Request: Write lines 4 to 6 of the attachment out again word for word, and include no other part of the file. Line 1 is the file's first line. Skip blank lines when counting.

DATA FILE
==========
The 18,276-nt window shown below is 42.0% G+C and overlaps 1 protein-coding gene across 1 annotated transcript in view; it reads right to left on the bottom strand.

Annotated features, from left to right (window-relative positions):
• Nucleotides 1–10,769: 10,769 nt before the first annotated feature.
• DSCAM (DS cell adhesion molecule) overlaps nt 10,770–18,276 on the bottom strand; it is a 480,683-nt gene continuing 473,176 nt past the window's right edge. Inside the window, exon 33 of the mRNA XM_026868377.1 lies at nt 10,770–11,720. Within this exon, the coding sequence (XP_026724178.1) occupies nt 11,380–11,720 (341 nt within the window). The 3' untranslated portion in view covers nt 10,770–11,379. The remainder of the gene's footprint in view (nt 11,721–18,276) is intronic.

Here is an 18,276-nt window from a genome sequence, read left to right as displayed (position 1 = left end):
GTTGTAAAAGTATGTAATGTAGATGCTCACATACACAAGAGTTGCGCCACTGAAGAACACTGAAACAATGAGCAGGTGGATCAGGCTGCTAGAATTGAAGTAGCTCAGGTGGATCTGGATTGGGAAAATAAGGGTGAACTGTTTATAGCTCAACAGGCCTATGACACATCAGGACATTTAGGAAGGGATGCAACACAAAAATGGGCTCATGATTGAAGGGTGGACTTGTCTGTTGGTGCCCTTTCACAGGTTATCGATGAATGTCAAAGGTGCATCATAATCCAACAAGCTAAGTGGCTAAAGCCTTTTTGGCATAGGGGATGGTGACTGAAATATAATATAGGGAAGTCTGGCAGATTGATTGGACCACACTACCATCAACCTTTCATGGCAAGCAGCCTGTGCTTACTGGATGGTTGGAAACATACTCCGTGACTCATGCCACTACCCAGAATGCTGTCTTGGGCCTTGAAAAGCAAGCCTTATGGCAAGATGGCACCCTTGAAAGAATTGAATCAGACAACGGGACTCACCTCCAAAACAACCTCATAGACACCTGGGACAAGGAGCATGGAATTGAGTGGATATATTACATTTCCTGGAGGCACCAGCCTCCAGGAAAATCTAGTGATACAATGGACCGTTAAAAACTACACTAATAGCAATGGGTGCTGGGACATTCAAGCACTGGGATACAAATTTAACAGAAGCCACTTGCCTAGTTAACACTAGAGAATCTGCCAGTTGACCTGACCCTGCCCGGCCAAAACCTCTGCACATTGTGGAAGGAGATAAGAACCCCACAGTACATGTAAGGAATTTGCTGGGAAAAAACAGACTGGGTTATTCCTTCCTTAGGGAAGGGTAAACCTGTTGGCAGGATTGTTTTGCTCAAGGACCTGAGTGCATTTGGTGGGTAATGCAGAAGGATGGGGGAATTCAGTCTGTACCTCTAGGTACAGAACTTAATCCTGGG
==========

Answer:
• DSCAM (DS cell adhesion molecule) overlaps nt 10,770–18,276 on the bottom strand; it is a 480,683-nt gene continuing 473,176 nt past the window's right edge. Inside the window, exon 33 of the mRNA XM_026868377.1 lies at nt 10,770–11,720. Within this exon, the coding sequence (XP_026724178.1) occupies nt 11,380–11,720 (341 nt within the window). The 3' untranslated portion in view covers nt 10,770–11,379. The remainder of the gene's footprint in view (nt 11,721–18,276) is intronic.

Here is an 18,276-nt window from a genome sequence, read left to right as displayed (position 1 = left end):
GTTGTAAAAGTATGTAATGTAGATGCTCACATACACAAGAGTTGCGCCACTGAAGAACACTGAAACAATGAGCAGGTGGATCAGGCTGCTAGAATTGAAGTAGCTCAGGTGGATCTGGATTGGGAAAATAAGGGTGAACTGTTTATAGCTCAACAGGCCTATGACACATCAGGACATTTAGGAAGGGATGCAACACAAAAATGGGCTCATGATTGAAGGGTGGACTTGTCTGTTGGTGCCCTTTCACAGGTTATCGATGAATGTCAAAGGTGCATCATAATCCAACAAGCTAAGTGGCTAAAGCCTTTTTGGCATAGGGGATGGTGACTGAAATATAATATAGGGAAGTCTGGCAGATTGATTGGACCACACTACCATCAACCTTTCATGGCAAGCAGCCTGTGCTTACTGGATGGTTGGAAACATACTCCGTGACTCATGCCACTACCCAGAATGCTGTCTTGGGCCTTGAAAAGCAAGCCTTATGGCAAGATGGCACCCTTGAAAGAATTGAATCAGACAACGGGACTCACCTCCAAAACAACCTCATAGACACCTGGGACAAGGAGCATGGAATTGAGTGGATATATTACATTTCCTGGAGGCACCAGCCTCCAGGAAAATCTAGTGATACAATGGACCGTTAAAAACTACACTAATAGCAATGGGTGCTGGGACATTCAAGCACTGGGATACAAATTTAACAGAAGCCACTTGCCTAGTTAACACTAGAGAATCTGCCAGTTGACCTGACCCTGCCCGGCCAAAACCTCTGCACATTGTGGAAGGAGATAAGAACCCCACAGTACATGTAAGGAATTTGCTGGGAAAAAACAGACTGGGTTATTCCTTCCTTAGGGAAGGGTAAACCTGTTGGCAGGATTGTTTTGCTCAAGGACCTGAGTGCATTTGGTGGGTAATGCAGAAGGATGGGGGAATTCAGTCTGTACCTCTAGGTACAGAACTTAATCCTGGG